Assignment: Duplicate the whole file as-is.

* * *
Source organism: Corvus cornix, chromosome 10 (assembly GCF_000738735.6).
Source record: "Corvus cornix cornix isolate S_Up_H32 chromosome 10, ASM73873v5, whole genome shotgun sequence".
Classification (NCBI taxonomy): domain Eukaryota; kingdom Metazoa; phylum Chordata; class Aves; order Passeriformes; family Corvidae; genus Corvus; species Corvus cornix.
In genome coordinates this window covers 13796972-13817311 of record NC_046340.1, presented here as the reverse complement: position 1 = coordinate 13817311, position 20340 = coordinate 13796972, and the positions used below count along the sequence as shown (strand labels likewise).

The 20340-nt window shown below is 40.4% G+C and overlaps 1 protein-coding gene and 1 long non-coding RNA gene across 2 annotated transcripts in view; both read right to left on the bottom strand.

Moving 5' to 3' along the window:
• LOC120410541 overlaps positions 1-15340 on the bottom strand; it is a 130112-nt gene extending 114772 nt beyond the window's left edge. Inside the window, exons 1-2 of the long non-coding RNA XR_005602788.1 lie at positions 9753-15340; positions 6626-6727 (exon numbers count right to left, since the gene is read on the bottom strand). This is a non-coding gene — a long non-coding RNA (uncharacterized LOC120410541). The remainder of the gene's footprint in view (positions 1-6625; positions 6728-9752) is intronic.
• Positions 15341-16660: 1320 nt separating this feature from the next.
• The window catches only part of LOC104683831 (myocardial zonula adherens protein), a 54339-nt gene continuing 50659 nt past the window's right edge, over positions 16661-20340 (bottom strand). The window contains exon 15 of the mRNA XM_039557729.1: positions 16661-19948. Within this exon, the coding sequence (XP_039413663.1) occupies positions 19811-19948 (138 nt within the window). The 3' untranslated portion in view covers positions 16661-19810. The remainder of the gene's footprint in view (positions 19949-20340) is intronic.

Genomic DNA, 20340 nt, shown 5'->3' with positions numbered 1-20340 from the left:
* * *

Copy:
Source organism: Corvus cornix, chromosome 10 (assembly GCF_000738735.6).
Source record: "Corvus cornix cornix isolate S_Up_H32 chromosome 10, ASM73873v5, whole genome shotgun sequence".
Classification (NCBI taxonomy): domain Eukaryota; kingdom Metazoa; phylum Chordata; class Aves; order Passeriformes; family Corvidae; genus Corvus; species Corvus cornix.
In genome coordinates this window covers 13796972-13817311 of record NC_046340.1, presented here as the reverse complement: position 1 = coordinate 13817311, position 20340 = coordinate 13796972, and the positions used below count along the sequence as shown (strand labels likewise).

The 20340-nt window shown below is 40.4% G+C and overlaps 1 protein-coding gene and 1 long non-coding RNA gene across 2 annotated transcripts in view; both read right to left on the bottom strand.

Moving 5' to 3' along the window:
• LOC120410541 overlaps positions 1-15340 on the bottom strand; it is a 130112-nt gene extending 114772 nt beyond the window's left edge. Inside the window, exons 1-2 of the long non-coding RNA XR_005602788.1 lie at positions 9753-15340; positions 6626-6727 (exon numbers count right to left, since the gene is read on the bottom strand). This is a non-coding gene — a long non-coding RNA (uncharacterized LOC120410541). The remainder of the gene's footprint in view (positions 1-6625; positions 6728-9752) is intronic.
• Positions 15341-16660: 1320 nt separating this feature from the next.
• The window catches only part of LOC104683831 (myocardial zonula adherens protein), a 54339-nt gene continuing 50659 nt past the window's right edge, over positions 16661-20340 (bottom strand). The window contains exon 15 of the mRNA XM_039557729.1: positions 16661-19948. Within this exon, the coding sequence (XP_039413663.1) occupies positions 19811-19948 (138 nt within the window). The 3' untranslated portion in view covers positions 16661-19810. The remainder of the gene's footprint in view (positions 19949-20340) is intronic.

Genomic DNA, 20340 nt, shown 5'->3' with positions numbered 1-20340 from the left: